“There will be no lovely luxurious time while the fizzing drink cures the head and the coffee sends out soothing noises and smells from the percolator.” – Maeve Binchy, Whitehorn Woods
I am now about halfway through the telling of this particular adventure and I thought I would take this post to pause for a moment – a luxury one does not often have on a backpacking trip, no matter how conscious one attempts to be to the need to rest and recover.
Due to the packed nature of our trip, Kristen and I really did not have much time at all in any one place to stop and really take it all in. I guess this is why I am still writing these posts now, so many years later. In a way, I am attempting to recall those moments so fleeting and robbed of the savouring they deserved.
On that first and only night on the Isle of Skye detailed in the last post, we met two young men who graciously offered to take us up to Portree the next morning so that we could see a little more of the island before whisking ourselves off to yet another destination. And whisked we were – we arrived back in town just in time to grab our stuff and hitch a ride back across the bridge to catch our bus on to the next town.
When I stop to think about it all now, as I did not allow myself to then, Kristen and I really had some extraordinary experiences on this trip – ones that just don’t seem to occur, literally or figuratively, at home. For example, accepting a ride from two strange young men into a town a 20 minute drive away just so we could see and experiencing it is not something you would catch me ever attempting in Ottawa. If I have a hankering to explore Gatineau Park one day, you better believe I am finding my own way there using public transport or one of my lovely mobile friends. I would most certainly not head out to my local watering hole to find a stranger and request a lift.
Even upon our return to Kyleakin we continued to hold our home-bodied trepidation at arms length. In our defense, Kristen and I had already steeled ourselves to walk across the impossibly high Skyeway to Kyle of Lochalch on the other side of the channel. It was what we had planned and we were determined to do it – it was also by far our cheapest option. And yet by the time we were ready to set out, a light drizzle had turned into a steady rain, buffeted through the air by some impressively powerful winds. Honestly, as we carted our weighted bags up the hill out of town towards the bridge, I think we both looked up at the causeway above us more than once in fear wondering if we might be blown off halfway across – heavy cargo or no. It was then that a tiny Euro-style car stopped beside us on the road and the passenger rolled down her window to offer us a ride.
If we had been back home, we probably would have smiled tightly and shook our heads with a polite, “no thank you”, before involving ourselves in a deep conversation and avoiding eye contact until the hopefully good Samaritan took the hint and drove off. But yet again our instincts seemed to be on pause and we gratefully scrambled into the car, happy to not have to trek across the precariously anti-pedestrian bridge. And a good thing we did too – the car alone had a hard time staying the path, I can’t imagine the damage those winds would have wrought on our much thinner-skinned bodies.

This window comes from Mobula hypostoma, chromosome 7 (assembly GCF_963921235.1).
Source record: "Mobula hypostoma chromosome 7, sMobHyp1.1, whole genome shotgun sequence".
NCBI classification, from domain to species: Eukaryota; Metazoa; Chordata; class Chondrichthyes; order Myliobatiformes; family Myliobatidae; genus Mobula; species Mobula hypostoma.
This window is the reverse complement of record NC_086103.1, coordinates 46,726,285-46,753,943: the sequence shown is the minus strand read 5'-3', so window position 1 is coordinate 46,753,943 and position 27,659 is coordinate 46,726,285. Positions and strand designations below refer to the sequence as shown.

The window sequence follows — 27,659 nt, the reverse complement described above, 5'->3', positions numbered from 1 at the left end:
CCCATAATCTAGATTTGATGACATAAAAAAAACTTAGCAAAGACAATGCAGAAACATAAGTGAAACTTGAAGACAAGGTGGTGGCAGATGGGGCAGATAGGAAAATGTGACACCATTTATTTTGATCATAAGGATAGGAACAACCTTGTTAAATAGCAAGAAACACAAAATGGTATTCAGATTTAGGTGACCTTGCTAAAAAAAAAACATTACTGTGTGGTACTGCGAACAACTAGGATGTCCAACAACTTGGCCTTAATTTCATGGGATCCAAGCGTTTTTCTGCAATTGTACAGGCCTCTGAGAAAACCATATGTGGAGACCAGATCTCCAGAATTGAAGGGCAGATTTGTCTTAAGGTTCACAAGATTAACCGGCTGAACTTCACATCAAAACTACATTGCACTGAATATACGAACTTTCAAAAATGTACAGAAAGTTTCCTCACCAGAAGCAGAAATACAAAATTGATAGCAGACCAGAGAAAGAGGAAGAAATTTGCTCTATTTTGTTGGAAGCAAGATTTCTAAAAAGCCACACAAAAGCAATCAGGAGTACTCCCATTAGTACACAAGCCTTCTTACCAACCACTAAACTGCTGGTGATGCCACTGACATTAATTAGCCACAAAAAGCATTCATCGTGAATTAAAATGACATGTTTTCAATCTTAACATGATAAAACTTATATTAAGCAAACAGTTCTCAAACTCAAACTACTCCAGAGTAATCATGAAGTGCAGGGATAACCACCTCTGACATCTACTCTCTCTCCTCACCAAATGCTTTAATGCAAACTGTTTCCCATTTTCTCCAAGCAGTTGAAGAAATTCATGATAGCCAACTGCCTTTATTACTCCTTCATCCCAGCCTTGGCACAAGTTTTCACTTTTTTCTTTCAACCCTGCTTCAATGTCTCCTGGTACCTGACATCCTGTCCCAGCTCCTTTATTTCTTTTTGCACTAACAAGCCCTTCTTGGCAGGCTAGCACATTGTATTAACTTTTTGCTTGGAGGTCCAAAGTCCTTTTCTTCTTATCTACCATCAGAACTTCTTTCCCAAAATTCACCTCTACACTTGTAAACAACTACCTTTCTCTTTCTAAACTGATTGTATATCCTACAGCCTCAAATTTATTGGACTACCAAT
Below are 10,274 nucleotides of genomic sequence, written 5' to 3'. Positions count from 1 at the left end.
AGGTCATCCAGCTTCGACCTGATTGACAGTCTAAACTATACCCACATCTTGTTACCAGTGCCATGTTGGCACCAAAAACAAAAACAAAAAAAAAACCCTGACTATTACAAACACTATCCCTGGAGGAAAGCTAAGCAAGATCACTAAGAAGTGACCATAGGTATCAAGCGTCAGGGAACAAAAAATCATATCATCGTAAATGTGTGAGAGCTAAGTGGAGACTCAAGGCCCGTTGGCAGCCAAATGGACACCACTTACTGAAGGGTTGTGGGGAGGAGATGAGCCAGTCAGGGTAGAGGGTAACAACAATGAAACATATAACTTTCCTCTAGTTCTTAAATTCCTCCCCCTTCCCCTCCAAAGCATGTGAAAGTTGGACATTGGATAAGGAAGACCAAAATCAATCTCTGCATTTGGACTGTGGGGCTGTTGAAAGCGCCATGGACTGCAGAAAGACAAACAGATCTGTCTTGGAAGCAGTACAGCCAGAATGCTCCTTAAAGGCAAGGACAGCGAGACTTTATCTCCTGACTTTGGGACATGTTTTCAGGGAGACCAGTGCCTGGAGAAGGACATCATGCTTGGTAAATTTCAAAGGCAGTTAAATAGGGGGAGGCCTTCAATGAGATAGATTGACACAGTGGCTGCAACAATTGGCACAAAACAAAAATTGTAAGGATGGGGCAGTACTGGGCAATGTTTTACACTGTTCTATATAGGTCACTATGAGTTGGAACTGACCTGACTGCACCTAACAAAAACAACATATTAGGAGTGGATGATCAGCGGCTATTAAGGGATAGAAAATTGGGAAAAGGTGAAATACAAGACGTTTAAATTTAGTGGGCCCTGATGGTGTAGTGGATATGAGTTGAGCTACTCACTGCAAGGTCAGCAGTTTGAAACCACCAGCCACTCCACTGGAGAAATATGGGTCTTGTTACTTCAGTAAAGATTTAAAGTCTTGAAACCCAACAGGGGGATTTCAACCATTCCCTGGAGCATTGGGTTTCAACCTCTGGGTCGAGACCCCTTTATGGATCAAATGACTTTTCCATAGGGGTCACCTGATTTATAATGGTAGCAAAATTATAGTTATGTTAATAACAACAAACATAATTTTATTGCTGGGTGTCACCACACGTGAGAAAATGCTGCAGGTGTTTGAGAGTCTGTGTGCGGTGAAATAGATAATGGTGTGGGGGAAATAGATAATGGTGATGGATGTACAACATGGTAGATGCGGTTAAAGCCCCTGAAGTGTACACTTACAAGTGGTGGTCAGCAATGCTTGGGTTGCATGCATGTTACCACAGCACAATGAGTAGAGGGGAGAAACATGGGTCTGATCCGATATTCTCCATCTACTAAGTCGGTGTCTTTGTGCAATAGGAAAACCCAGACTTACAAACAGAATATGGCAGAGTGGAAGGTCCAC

The rest of the day passed by in a blur. We caught the bus to the middle of the woods somewhere in the highlands and waited in a small cement “bus station” under the silence of the thick canopy for a few hours until our next bus arrived to take us to our final destination: Fort Augustus. In this whirlwind of wayfaring and waiting, we did not have the luxury of taking a moment to stop and smell the coffee, so to speak. Not a moment to think of how far from ourselves we had strayed, how distant that lovely comfort zone of familiarity and forbearance was. How easy it was to let go of ones fears and drummed-in life lessons when in the throws of an adventure. Sure, nothing went wrong, but we hadn’t even thought for a moment of the possibility that something might.
But then had we merely arrived in Scotland, put our feet up, and enjoyed a coffee by the loch, it wouldn’t have been much of an adventure, or an escape.
I may not always recognize the self of my travels once I’m back in the comfort of my home and hobbit slippers but I never cease to admire her gumption. And it is during this time of recollection, in between expeditions into the unknown, that I can finally enjoy the soothing smells and sounds produced by my coffee maker. I am most certainly happy to spend this lovely luxurious time reliving and retelling these memories and moments so extraordinarily fleeting.
Remember, Life is Beautiful
Addendum: For those of you who may be curious as to why I have been so M.I.A. from this blog, stay tuned for the next one in which I explain my long, if sporadically alleviated, absence. My goal for February and beyond is to return to one post a week to keep those writing muscles honed. Here’s to challenging goals and refreshing new beginnings.